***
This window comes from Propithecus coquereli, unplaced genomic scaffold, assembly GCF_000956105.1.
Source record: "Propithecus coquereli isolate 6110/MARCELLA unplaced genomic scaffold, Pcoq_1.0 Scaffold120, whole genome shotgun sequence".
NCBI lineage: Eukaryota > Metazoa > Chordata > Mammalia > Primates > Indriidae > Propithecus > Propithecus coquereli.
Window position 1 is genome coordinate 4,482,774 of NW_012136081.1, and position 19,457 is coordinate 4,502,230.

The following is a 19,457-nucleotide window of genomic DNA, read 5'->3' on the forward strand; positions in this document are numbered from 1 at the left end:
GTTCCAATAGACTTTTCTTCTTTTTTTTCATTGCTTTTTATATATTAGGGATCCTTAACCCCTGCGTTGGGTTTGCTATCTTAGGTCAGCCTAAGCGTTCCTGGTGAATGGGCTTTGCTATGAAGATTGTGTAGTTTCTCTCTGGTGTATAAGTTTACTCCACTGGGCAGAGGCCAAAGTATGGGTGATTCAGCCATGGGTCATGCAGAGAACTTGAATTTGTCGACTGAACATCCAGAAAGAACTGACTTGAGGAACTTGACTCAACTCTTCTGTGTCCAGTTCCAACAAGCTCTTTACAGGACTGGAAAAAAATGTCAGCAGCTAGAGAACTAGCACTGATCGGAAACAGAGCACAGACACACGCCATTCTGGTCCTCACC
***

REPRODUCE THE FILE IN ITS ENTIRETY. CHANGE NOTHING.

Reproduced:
This window comes from Propithecus coquereli, unplaced genomic scaffold, assembly GCF_000956105.1.
Source record: "Propithecus coquereli isolate 6110/MARCELLA unplaced genomic scaffold, Pcoq_1.0 Scaffold120, whole genome shotgun sequence".
NCBI lineage: Eukaryota > Metazoa > Chordata > Mammalia > Primates > Indriidae > Propithecus > Propithecus coquereli.
Window position 1 is genome coordinate 4,482,774 of NW_012136081.1, and position 19,457 is coordinate 4,502,230.

The following is a 19,457-nucleotide window of genomic DNA, read 5'->3' on the forward strand; positions in this document are numbered from 1 at the left end:
GTTCCAATAGACTTTTCTTCTTTTTTTTCATTGCTTTTTATATATTAGGGATCCTTAACCCCTGCGTTGGGTTTGCTATCTTAGGTCAGCCTAAGCGTTCCTGGTGAATGGGCTTTGCTATGAAGATTGTGTAGTTTCTCTCTGGTGTATAAGTTTACTCCACTGGGCAGAGGCCAAAGTATGGGTGATTCAGCCATGGGTCATGCAGAGAACTTGAATTTGTCGACTGAACATCCAGAAAGAACTGACTTGAGGAACTTGACTCAACTCTTCTGTGTCCAGTTCCAACAAGCTCTTTACAGGACTGGAAAAAAATGTCAGCAGCTAGAGAACTAGCACTGATCGGAAACAGAGCACAGACACACGCCATTCTGGTCCTCACC